The 737-200 is a 737-100 with an extended fuselage, launched by an order from United Airlines in 1965. The -200 was rolled out on June 29, 1967 and entered service in 1968. The 737-200 Advanced is an improved version of the -200, introduced into service by All Nippon Airways on May 20, 1971. The -200 Advanced has improved aerodynamics, automatic wheel brakes, more powerful engines, more fuel capacity, and longer range than the -200. Boeing also provided the 737-200C (Convertible), which allowed for conversion between passenger and cargo use and the 737-200QC (Quick Change), which facilitated a rapid conversion between roles. The 1,095th and last delivery of a -200 series aircraft was in August 1988 to Xiamen Airlines.
A large number of 737-200s are still in service, mostly with "second and third tier" airlines, as well as those of developing nations. In many cases, they are being phased out due to fuel efficiency, noise emissions (despite the vast majority having had their JT8Ds fitted with hush kits), and escalating maintenance costs when compared to their more modern cousins. A key capability of the 737-200, which is not shared with any similarly-sized jet aircraft, is the ability to operate from unimproved landing strips, such as gravel runways with a gravelkit modification installed. Gravel-kitted 737-200 Combis are currently used by Canadian North, First Air and Air North in northern Canada. For many years, Alaska Airlines made use of gravel-kitted 737-200s to serve Alaska's many unimproved runways across the state.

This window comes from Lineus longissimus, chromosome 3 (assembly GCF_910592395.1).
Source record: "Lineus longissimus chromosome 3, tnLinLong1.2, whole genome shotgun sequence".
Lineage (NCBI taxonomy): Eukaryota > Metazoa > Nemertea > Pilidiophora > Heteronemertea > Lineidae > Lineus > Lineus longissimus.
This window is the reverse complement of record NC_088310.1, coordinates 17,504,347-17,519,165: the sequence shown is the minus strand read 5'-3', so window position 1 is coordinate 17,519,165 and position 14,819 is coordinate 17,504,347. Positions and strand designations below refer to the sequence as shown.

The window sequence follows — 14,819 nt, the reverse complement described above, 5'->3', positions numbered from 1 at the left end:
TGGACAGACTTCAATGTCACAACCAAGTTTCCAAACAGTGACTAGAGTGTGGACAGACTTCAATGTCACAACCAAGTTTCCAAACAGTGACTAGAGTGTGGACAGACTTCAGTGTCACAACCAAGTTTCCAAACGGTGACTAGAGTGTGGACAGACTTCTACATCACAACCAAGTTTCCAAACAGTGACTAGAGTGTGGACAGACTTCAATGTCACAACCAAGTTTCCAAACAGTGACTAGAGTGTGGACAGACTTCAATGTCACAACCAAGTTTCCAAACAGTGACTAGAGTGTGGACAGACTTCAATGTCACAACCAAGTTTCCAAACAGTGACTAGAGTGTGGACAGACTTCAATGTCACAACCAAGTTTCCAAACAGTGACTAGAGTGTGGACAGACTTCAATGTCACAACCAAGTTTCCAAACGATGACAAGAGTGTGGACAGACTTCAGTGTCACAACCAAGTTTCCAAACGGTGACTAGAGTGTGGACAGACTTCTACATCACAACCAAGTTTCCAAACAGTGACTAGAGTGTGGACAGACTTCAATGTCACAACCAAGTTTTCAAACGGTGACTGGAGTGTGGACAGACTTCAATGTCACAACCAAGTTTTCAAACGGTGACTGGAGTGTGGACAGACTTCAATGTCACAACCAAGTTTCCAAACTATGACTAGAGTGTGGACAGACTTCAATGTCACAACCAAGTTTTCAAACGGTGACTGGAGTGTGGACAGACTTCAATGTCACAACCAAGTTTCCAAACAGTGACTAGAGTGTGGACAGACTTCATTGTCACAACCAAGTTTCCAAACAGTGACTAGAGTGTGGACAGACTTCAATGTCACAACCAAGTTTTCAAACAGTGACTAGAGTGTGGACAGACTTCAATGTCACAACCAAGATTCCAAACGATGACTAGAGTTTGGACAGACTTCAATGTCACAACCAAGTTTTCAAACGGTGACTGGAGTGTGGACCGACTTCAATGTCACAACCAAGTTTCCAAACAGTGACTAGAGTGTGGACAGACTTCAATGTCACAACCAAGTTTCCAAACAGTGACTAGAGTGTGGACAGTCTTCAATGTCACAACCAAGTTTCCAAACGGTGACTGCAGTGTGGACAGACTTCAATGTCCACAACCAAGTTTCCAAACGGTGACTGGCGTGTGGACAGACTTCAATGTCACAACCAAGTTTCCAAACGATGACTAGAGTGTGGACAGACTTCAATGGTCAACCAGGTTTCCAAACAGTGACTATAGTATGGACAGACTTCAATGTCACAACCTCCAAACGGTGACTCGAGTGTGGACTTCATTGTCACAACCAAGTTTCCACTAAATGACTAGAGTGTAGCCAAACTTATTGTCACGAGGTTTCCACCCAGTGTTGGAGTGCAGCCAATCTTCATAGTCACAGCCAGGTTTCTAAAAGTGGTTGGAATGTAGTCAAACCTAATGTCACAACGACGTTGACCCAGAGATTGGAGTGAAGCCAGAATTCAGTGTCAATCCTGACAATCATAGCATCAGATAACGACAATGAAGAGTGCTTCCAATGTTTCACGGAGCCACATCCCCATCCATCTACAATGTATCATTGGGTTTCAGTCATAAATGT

Nineteen 737-200s were converted to be used to train aircraft navigators for the U.S. Air Force, designated T-43. Some were modified into CT-43s, which are used to transport passengers, and one was modified as the NT-43A Radar Test Bed. The first one was delivered on July 31, 1973 and the last on July 19, 1974. The Indonesian Air Force ordered three modified 737-200s, designated Boeing 737-2x9 Surveiller. They were used as Maritime reconnaissance (MPA)/transport aircraft, fitted with SLAMMAR (Side-looking Multi-mission Airborne Radar). The aircraft were delivered between May 1982 and October 1983.
After 40 years, the final 737-200 aircraft in the United States flying scheduled passenger service were phased out on March 31, 2008 with the last flights of Aloha Airlines (Aloha continues to fly its interisland cargo flights as Aloha Air Cargo). The aircraft had been eliminated from regular-scheduled service in the continental United States in 2006, when Delta Air Lines withdrew the type, but still sees regular service through North American charter operators such as Sierra Pacific, Pace, SkyKing, Amerijet and others.